Ok, how embarassing. I have almost nothing to say about tonight's Boheme. I shall have to try extra hard to whip up my 1.5 thoughts on the matter into a big, verbitudinous empty nothing.
I think maybe tonight was a coulda-been-a-contender night, where one problem takes the air out of a whole lot of potential. Not to keep you in suspense, since I'm sure otherwise you'd have been positively shredding your food wondering who ruined Christmas*, the culprit is a tenor, and it ain't Villazon, nosireebob. Oh and it's not Parpignol either, since Parpignol as an operatic role is sort of like Family Circus as described in the movie Go: he just sits there in the score, waiting to suck. He's probably the only character who deserves the miserable fate of being surrounded by a children's chorus. So, who's left? Flacido Flamingo, of course, whose Siegmund I would gladly hear any day, but who just doesn't have it going on conductorially. Many people have told me so, but it was driven home for me last night: what should have been a big event was instead a slightly frustrating, decent night at the Met.
It just never came together, and I mean that in a broad figurative sense as well as the most literal: a bunch of world class singers at the country's premiere opera shack were actually not together with the orchestra and sometimes with each other, and near as I can figure, it may have been from the shock of having to drop any notions of musically conveyed drama to plod along with Domingo's workmanlike concept of the score.
The singers weren't bad. Quite the opposite. Villazon in the first act raised questions about his ability to sing a spinto part in such a large hall, but Act III was perfectly audible and terribly pretty. His reaction to [spoiler alert!] Mimi's death was just as hammy as it needs to be to jolt you out of having heard the scene four score and seven times. His little scream before the big "Mimi!" outburst was a fleeting moment of grand tragic over-the-damn-top acting that crowned a nuanced, deeply endearing performance (the seduction of Mims was particularly funny and convincing.) I'm trying to stop short of saying his performance made me want to give him a big old hug, because that would just be creepy. Seriously, though...Rolando, man, if you need one, I'm here for you. His Duke in Rigoletto was more exciting, but Rodolfo is certainly a success, too.
Ne-osobenno-trebko sounds so, so much righter in Puccini, to my ear, than she did in Rigoletto. Though I was expecting her to knock it out of the park on that one note in Act II that Tebaldi fans used to sit around waiting for, her performance was more a whole package, tastefully imagined and more than competently produced. Nothing flashy, but nothing less than excellent. Maybe not riveting, but I mean, c'mon, it's Mimi...you shoot for "endearing" more than "fascinating." I've never gotten to the end of a Boheme and thought "wait, but if she dies, how can she finish her dissertation?" Here and there, the Trebs could use a consonant transfusion, but I've heard worse cases of that particular disorder.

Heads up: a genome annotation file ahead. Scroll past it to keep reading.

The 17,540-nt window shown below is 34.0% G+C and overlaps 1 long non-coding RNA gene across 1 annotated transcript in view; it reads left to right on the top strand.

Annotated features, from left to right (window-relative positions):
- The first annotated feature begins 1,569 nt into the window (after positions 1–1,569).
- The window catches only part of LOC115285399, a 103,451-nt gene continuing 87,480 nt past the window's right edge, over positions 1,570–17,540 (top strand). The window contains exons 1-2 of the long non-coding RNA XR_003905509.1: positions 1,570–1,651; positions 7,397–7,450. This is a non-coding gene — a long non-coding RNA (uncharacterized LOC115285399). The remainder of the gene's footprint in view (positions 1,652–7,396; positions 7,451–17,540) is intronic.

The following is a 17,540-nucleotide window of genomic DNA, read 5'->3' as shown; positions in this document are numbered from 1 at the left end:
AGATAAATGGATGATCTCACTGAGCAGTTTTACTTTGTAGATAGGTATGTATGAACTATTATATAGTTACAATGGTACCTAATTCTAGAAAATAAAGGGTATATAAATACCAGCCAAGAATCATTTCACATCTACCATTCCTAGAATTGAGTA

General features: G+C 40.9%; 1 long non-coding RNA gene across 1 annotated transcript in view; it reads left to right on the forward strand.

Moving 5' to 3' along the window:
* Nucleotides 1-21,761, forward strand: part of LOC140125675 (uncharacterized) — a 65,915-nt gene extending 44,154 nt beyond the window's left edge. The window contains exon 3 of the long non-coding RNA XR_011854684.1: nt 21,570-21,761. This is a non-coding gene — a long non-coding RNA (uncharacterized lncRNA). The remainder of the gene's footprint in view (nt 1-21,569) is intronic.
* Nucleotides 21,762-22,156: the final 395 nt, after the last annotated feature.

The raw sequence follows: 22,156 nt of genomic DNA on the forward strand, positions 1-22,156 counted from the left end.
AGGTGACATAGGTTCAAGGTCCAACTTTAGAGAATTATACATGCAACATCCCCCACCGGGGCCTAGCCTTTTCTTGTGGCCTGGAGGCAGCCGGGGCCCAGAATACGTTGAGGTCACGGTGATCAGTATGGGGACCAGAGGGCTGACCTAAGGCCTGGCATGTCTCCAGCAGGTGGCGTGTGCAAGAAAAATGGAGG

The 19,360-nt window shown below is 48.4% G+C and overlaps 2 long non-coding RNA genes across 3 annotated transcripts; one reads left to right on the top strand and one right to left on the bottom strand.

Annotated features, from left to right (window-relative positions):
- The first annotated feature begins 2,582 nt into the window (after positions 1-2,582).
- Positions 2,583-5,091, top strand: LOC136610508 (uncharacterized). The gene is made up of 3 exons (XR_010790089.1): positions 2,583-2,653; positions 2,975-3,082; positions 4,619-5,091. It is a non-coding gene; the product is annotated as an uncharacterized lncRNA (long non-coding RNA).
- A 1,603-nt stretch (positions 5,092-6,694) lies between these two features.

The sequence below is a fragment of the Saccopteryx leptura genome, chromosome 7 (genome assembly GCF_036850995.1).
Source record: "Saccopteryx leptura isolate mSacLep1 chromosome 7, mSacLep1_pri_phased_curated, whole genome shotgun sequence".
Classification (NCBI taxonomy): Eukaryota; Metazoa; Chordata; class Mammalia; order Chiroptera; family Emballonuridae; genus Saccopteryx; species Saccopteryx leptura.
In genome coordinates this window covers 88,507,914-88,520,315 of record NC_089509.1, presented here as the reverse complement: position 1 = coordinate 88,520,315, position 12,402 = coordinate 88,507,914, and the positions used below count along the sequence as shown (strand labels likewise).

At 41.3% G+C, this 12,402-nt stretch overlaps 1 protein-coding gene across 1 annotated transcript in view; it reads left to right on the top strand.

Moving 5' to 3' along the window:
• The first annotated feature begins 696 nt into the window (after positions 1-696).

A native of Perm, Russia ("Where Every Day is a Bad Hair Day") Anna Samuil, who stepped in for someone named Glanville as Musetta, has a pretty sweet and youthful sound except right at the top, where it goes a bit Russian. She got through the legally required mugging without being irritating, but didn't create a particularly vivid character as Musetta, which I do think is possible, though I'm having trouble thinking of anyone who does it. That Quando M'en Vo didn't get a mid-act ovation I'm going to blame on the guy with the stick, and if you disagree, you'll tell me.
The backup crew, foremost the dependably top notch John Relyea and a charming Patrick Carfizzi, were entirely in line with the caliber of casting, and equally besmirched by the torpid flow of things.
Now, I fall solidly into the category of non-booer, myself, but I have to say it was amusing to watch a boo-vs-bravo war start up at both intermissions when PD hit the podium. Didn't happen at curtain calls--presumably the booing party could stand to be there no longer. I don't think I'll ever boo anyone (was in fact mortified when people booed an admittedly lackluster sub for Villazon last year...maybe it marks me as Southern but I think there's a certain virtue to gracious acceptance of lousyness when an expression of our disdain won't accomplish anything beyond hurting someone's feelings) but I have to admit, knowing Domingo has years of fame and success buffering him from taking these things too seriously, or so I'd guess, never having been famous, that it kind of tickled me.
Oh, for the record: whether this was Villazon's lapse of taste or Domingo's, I have no way of knowing, but Rodolfo did not take the genlteman's option in ending Act I but rather took the top note with her, which is always vulgar. Also for the record, I believe the end of the act was in key, though honestly-truly I've kind of forgotten where to listen for the transposition. Is it right after "Gia mi mandi via?"
Next up: remains to be seen.
*I've heard some protestant families have a wintertime fun ritual of determining who ruined Christmas. As a General in the War on Christmas, I certainly hope it was me.